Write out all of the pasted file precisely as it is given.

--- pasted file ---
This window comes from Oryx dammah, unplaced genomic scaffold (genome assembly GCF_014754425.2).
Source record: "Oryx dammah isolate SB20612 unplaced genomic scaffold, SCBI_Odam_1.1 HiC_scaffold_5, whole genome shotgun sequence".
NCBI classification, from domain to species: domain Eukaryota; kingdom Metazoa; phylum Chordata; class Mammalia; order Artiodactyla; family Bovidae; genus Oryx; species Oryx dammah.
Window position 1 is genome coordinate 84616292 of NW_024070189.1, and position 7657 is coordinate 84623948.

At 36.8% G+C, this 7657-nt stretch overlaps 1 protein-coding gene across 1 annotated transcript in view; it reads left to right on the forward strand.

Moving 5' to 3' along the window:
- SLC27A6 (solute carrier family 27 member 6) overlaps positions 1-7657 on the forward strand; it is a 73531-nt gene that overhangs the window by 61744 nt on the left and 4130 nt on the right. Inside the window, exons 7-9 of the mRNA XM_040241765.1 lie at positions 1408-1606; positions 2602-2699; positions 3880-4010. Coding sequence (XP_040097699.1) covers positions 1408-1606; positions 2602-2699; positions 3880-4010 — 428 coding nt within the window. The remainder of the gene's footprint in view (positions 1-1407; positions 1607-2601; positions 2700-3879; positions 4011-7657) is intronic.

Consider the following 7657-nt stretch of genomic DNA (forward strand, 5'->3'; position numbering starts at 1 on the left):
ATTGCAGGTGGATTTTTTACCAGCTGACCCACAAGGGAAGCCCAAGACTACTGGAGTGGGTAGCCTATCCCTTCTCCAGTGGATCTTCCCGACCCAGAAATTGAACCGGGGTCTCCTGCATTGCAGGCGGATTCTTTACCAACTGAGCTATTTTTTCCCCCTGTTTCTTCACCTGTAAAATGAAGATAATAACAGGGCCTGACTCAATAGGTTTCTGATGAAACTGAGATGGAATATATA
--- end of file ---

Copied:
This window comes from Oryx dammah, unplaced genomic scaffold (genome assembly GCF_014754425.2).
Source record: "Oryx dammah isolate SB20612 unplaced genomic scaffold, SCBI_Odam_1.1 HiC_scaffold_5, whole genome shotgun sequence".
NCBI classification, from domain to species: domain Eukaryota; kingdom Metazoa; phylum Chordata; class Mammalia; order Artiodactyla; family Bovidae; genus Oryx; species Oryx dammah.
Window position 1 is genome coordinate 84616292 of NW_024070189.1, and position 7657 is coordinate 84623948.

At 36.8% G+C, this 7657-nt stretch overlaps 1 protein-coding gene across 1 annotated transcript in view; it reads left to right on the forward strand.

Moving 5' to 3' along the window:
- SLC27A6 (solute carrier family 27 member 6) overlaps positions 1-7657 on the forward strand; it is a 73531-nt gene that overhangs the window by 61744 nt on the left and 4130 nt on the right. Inside the window, exons 7-9 of the mRNA XM_040241765.1 lie at positions 1408-1606; positions 2602-2699; positions 3880-4010. Coding sequence (XP_040097699.1) covers positions 1408-1606; positions 2602-2699; positions 3880-4010 — 428 coding nt within the window. The remainder of the gene's footprint in view (positions 1-1407; positions 1607-2601; positions 2700-3879; positions 4011-7657) is intronic.

Consider the following 7657-nt stretch of genomic DNA (forward strand, 5'->3'; position numbering starts at 1 on the left):
ATTGCAGGTGGATTTTTTACCAGCTGACCCACAAGGGAAGCCCAAGACTACTGGAGTGGGTAGCCTATCCCTTCTCCAGTGGATCTTCCCGACCCAGAAATTGAACCGGGGTCTCCTGCATTGCAGGCGGATTCTTTACCAACTGAGCTATTTTTTCCCCCTGTTTCTTCACCTGTAAAATGAAGATAATAACAGGGCCTGACTCAATAGGTTTCTGATGAAACTGAGATGGAATATATA